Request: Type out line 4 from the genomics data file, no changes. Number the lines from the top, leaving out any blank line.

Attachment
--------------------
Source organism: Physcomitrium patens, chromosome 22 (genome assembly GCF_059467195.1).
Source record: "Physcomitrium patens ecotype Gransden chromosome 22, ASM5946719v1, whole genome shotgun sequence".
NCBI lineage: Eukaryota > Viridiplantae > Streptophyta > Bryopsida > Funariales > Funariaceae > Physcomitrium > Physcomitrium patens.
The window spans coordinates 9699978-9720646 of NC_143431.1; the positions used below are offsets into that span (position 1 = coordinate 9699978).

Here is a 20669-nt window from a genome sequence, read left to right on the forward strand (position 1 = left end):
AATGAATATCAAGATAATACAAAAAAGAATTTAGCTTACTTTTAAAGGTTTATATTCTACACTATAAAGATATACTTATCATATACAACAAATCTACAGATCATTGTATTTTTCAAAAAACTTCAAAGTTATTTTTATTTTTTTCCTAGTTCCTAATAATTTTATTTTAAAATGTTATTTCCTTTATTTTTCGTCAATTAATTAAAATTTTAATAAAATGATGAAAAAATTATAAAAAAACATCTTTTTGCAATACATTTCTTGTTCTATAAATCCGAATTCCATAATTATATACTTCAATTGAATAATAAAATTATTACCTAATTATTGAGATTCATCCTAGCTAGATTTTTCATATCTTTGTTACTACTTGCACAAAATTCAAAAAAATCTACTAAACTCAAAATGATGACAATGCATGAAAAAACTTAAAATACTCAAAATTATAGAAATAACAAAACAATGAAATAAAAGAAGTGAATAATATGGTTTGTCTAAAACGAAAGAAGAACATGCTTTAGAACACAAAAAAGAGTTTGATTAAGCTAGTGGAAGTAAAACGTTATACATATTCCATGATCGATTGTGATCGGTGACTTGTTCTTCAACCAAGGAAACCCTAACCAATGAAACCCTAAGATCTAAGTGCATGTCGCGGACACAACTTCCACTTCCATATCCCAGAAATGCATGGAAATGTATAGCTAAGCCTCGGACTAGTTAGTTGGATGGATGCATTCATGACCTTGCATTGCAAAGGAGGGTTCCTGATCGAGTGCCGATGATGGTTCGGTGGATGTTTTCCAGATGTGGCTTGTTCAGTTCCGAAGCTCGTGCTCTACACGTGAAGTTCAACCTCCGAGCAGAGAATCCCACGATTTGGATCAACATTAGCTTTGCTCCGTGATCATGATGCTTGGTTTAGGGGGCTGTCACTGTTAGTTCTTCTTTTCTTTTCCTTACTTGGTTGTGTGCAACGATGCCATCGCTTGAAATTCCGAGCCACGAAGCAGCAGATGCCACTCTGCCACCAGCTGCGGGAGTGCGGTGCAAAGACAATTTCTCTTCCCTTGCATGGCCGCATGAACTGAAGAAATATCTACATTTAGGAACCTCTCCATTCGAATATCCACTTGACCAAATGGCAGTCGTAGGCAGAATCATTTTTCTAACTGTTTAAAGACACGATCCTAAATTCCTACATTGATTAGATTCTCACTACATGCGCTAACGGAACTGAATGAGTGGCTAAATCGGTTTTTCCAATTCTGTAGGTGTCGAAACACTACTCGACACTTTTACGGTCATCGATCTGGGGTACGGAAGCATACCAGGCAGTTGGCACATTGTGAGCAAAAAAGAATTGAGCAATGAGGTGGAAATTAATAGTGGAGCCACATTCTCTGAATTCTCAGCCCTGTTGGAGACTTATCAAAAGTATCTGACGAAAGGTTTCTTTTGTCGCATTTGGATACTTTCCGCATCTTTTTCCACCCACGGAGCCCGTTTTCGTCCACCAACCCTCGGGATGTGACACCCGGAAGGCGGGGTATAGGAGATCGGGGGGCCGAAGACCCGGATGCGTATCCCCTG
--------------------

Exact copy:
The window spans coordinates 9699978-9720646 of NC_143431.1; the positions used below are offsets into that span (position 1 = coordinate 9699978).